It didn't help that computers were still new and I had never used one before. If there were such a thing as a web site, or the internet, I'd never heard of it.
I taught myself to animate using Walter Foster art books and THE ILLUSION OF LIFE (a Disney book). I had to figure out for myself how to translate that information into this new technology. I worked in a dark windowless room, entering points on a Summagraphics pad with a new gadget called a mouse. While I did this, my work would be projected on the wall with a red helium-neon laser. My art did not appear on the monitor, only a list of x-y coordinates.
I worked four ten-hour days a week so I wouldn't lose my seniority at the drug store where I worked as a sign painter. I continued to work there two or three days a week.
I did this for a year and a half, until our laser company went out of business.
Years later, a company in Florida contacted me. They had bought the equipment and they wanted me to make some animation for them. I was flattered that they had gone to the trouble to hunt me down, as I had been divorced, moved, and changed my last name.
If there are any books about laser animation, I've never heard of them.
I'm sorry if I gave you too much information. No one has asked about this for a long time.

Good luck to you,
Carolyn Pile

Tuesday, March 15, 2011

Give to the Red Cross. It's Good Karma.
I know I'm not an expert on drawing Godzilla, but if you click on this picture, it will lead you directly to the Red Cross, where you can make a donation. I know it works, because I did it myself.

Monday, March 7, 2011

Tuesday, March 1, 2011

Thursday, February 10, 2011

today's challenges

The next round in the artist tournament is coming up. This time the challenge is to illustrate the perfect (or not so perfect) valentine. The picture is to be in black and white and grey with one shade of red.
I sent mine in several days ago. I will post it here when the entries are released.

The Jeopardy Online Test was today. I am not getting any younger, and, although I like to think I'm reasonably intelligent, I just don't think as fast as I used to. I know I would have done better if I could have had a few extra seconds for each problem. They give you fifteen seconds for each problem.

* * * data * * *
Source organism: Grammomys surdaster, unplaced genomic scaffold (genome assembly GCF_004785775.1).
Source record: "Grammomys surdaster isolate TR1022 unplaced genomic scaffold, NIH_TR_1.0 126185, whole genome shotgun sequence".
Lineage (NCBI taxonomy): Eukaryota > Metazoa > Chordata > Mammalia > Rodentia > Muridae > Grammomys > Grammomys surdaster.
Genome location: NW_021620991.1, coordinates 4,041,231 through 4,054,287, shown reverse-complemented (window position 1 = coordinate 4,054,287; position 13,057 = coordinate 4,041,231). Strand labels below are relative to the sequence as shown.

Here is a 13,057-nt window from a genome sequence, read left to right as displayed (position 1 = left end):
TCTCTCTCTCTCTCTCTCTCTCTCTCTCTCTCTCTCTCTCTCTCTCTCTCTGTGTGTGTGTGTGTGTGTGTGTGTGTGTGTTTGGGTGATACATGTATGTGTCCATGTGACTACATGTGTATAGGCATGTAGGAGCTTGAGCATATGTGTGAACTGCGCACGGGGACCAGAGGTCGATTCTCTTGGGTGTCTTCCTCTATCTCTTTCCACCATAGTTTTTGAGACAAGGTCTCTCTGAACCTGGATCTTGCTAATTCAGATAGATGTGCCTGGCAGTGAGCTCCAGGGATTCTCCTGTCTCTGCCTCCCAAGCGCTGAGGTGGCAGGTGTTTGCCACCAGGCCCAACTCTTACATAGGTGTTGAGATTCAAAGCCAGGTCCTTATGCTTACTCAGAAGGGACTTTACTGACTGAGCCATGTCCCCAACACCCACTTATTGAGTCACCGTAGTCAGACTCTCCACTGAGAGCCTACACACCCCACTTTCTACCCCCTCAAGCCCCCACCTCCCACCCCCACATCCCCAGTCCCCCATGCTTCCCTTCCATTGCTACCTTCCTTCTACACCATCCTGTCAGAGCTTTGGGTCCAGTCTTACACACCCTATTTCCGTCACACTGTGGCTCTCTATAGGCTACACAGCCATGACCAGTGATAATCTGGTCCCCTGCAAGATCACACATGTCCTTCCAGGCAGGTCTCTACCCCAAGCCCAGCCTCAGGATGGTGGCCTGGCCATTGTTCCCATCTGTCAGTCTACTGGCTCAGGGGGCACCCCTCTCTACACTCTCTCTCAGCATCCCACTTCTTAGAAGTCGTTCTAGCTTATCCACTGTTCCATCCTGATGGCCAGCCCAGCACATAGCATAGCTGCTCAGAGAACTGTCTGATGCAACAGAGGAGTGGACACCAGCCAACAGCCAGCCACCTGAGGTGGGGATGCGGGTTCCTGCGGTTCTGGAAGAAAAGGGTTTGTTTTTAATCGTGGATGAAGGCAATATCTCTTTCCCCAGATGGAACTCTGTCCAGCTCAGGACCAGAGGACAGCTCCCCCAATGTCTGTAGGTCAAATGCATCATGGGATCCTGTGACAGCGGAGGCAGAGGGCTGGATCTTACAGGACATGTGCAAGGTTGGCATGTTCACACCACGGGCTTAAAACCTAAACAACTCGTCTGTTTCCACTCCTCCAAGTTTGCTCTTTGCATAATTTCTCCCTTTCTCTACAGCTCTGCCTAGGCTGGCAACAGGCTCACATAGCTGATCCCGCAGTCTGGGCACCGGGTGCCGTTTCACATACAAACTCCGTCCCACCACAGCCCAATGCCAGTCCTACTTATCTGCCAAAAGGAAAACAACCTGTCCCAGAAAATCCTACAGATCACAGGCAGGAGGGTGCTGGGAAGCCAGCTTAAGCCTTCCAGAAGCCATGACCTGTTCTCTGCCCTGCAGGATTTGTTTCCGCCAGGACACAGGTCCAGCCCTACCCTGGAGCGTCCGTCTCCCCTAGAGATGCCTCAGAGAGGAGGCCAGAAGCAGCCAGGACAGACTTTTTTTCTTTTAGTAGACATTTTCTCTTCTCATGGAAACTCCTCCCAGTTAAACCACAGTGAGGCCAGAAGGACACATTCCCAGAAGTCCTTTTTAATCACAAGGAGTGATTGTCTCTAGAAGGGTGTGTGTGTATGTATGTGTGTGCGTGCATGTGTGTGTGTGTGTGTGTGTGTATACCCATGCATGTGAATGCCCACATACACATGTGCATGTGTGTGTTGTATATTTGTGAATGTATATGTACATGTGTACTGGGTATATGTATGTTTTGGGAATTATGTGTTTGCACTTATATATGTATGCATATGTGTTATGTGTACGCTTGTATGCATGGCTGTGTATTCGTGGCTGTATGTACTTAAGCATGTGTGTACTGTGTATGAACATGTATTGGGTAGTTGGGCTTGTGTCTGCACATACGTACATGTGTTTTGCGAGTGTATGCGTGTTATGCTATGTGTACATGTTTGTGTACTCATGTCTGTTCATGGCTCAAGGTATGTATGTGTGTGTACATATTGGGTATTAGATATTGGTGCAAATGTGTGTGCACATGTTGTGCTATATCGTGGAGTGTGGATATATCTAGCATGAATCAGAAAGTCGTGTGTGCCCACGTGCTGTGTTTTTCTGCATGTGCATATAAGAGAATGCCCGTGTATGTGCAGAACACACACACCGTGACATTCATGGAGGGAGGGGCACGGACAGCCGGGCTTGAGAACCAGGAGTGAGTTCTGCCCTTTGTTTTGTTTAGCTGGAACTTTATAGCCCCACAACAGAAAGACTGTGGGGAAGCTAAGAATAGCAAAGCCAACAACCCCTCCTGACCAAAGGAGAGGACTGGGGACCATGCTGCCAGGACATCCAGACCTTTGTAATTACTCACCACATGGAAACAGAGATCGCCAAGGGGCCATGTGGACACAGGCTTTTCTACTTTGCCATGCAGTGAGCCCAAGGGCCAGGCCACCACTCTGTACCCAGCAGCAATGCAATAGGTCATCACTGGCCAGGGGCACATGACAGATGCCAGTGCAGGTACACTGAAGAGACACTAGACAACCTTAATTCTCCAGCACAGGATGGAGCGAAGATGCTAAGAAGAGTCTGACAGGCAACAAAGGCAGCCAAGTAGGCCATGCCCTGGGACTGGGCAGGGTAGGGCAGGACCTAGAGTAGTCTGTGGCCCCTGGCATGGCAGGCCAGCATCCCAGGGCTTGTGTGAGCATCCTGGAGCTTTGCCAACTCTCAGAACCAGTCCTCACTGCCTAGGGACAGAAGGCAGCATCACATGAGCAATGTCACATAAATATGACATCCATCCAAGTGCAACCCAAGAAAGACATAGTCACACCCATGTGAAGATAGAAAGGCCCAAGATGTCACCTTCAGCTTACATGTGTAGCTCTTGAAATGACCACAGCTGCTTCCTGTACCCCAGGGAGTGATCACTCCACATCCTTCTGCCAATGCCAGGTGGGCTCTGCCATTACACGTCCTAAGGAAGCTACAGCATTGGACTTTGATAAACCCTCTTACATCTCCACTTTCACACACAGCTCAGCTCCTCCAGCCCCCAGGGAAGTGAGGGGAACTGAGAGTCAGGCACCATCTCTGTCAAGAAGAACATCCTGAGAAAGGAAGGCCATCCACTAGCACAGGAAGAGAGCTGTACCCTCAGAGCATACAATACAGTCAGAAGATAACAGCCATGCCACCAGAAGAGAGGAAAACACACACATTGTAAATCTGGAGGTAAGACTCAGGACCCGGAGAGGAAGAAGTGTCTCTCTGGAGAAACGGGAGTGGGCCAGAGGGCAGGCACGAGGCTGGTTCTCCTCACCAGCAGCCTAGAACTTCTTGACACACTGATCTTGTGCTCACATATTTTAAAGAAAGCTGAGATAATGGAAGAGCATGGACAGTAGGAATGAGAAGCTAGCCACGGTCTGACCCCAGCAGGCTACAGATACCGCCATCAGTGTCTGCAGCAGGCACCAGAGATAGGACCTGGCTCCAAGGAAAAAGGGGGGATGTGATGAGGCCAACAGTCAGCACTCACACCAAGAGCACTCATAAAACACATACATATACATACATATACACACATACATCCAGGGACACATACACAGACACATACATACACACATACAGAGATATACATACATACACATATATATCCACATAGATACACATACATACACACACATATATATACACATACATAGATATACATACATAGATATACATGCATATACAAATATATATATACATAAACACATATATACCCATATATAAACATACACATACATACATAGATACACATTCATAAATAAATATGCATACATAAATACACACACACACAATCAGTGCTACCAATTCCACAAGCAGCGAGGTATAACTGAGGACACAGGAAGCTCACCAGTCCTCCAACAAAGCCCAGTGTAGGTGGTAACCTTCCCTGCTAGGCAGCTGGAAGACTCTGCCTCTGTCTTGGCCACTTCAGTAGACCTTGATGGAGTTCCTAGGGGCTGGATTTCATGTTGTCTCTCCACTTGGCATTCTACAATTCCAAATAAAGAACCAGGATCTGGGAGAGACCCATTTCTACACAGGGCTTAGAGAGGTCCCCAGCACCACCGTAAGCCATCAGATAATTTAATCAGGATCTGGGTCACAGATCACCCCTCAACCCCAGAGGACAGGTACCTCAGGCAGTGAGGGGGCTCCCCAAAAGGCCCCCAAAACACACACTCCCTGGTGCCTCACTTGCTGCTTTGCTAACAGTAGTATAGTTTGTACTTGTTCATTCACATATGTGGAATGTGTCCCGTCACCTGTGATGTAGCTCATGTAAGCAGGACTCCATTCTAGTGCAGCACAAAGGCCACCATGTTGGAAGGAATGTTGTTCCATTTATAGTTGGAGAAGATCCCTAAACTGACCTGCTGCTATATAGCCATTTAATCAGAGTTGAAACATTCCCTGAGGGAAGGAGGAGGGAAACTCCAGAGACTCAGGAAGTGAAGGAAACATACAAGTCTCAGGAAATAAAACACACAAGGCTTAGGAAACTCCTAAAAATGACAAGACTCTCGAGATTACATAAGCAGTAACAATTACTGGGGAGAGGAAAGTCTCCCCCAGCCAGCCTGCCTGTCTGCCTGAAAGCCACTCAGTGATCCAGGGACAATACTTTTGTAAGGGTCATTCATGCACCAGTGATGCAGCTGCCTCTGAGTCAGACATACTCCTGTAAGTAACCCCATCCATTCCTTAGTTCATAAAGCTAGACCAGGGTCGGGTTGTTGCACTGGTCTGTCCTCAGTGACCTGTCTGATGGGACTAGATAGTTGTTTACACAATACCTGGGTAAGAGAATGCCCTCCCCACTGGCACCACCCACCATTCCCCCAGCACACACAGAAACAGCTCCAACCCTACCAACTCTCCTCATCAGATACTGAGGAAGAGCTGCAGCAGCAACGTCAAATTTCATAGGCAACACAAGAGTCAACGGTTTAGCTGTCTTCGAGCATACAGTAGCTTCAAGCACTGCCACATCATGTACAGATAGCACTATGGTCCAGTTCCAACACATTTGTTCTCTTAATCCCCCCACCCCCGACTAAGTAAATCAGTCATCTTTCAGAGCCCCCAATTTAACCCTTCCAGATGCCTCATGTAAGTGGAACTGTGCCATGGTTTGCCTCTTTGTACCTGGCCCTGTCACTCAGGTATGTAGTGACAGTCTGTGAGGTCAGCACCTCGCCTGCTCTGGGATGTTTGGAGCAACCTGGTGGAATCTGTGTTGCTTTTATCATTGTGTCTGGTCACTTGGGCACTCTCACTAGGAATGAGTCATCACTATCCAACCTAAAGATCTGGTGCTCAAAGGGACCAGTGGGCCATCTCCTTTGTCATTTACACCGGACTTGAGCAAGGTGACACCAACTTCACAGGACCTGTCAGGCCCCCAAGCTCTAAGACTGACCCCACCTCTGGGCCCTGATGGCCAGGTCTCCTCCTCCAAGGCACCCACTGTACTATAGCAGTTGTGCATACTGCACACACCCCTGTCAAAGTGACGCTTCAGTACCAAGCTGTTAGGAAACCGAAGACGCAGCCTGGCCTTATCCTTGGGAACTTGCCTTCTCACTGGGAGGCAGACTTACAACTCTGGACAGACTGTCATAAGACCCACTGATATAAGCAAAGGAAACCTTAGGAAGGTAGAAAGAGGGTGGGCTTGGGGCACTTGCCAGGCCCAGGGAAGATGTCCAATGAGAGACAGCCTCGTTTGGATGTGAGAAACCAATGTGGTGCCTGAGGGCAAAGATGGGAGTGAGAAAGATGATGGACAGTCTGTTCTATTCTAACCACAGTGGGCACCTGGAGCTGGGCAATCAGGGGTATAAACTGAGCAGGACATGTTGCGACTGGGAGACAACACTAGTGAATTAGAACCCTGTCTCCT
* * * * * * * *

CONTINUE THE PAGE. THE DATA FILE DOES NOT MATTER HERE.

Some things I know I got right. Some things I know I got wrong. I really do need to brush up on geography. I had absolutely no idea what the sports questions were about. They don't tell you how you did, or what the correct answer should have been.

When I watch Jeopardy on TV, I sometimes get most of the answers right. But I know that, if I were ever ON the show, I'd be way too nervous to be able to think at all.

Thursday, February 3, 2011

what's been happening lately

In the last two weeks, these things have happened...

(1) On my birthday, we had plans to meet my sister and her husband for dinner. We had Momma all strapped into the handicap van. The van wouldn't start. The battery was dead. John had to push the van (a Dodge Grand Caravan) out of the garage so we could jump the battery. And John couldn't find his jumper cables. So we had to borrow some from a neighbor we hardly know.

(2) The same night, after we got back from dinner, I was sitting in the living room watching TV. My face was itchy. I went into the bathroom and looked in the mirror. I had an insect bite under my eye. I took a Benadryl and went to bed.

The next morning, I had a huge swelling under my eye. It was nearly as big as my eyeball. Since it didn't get any better after a few days, I had John take a picture of it and I emailed it to my doctor. He called in a prescription for antibiotics and antihistamines.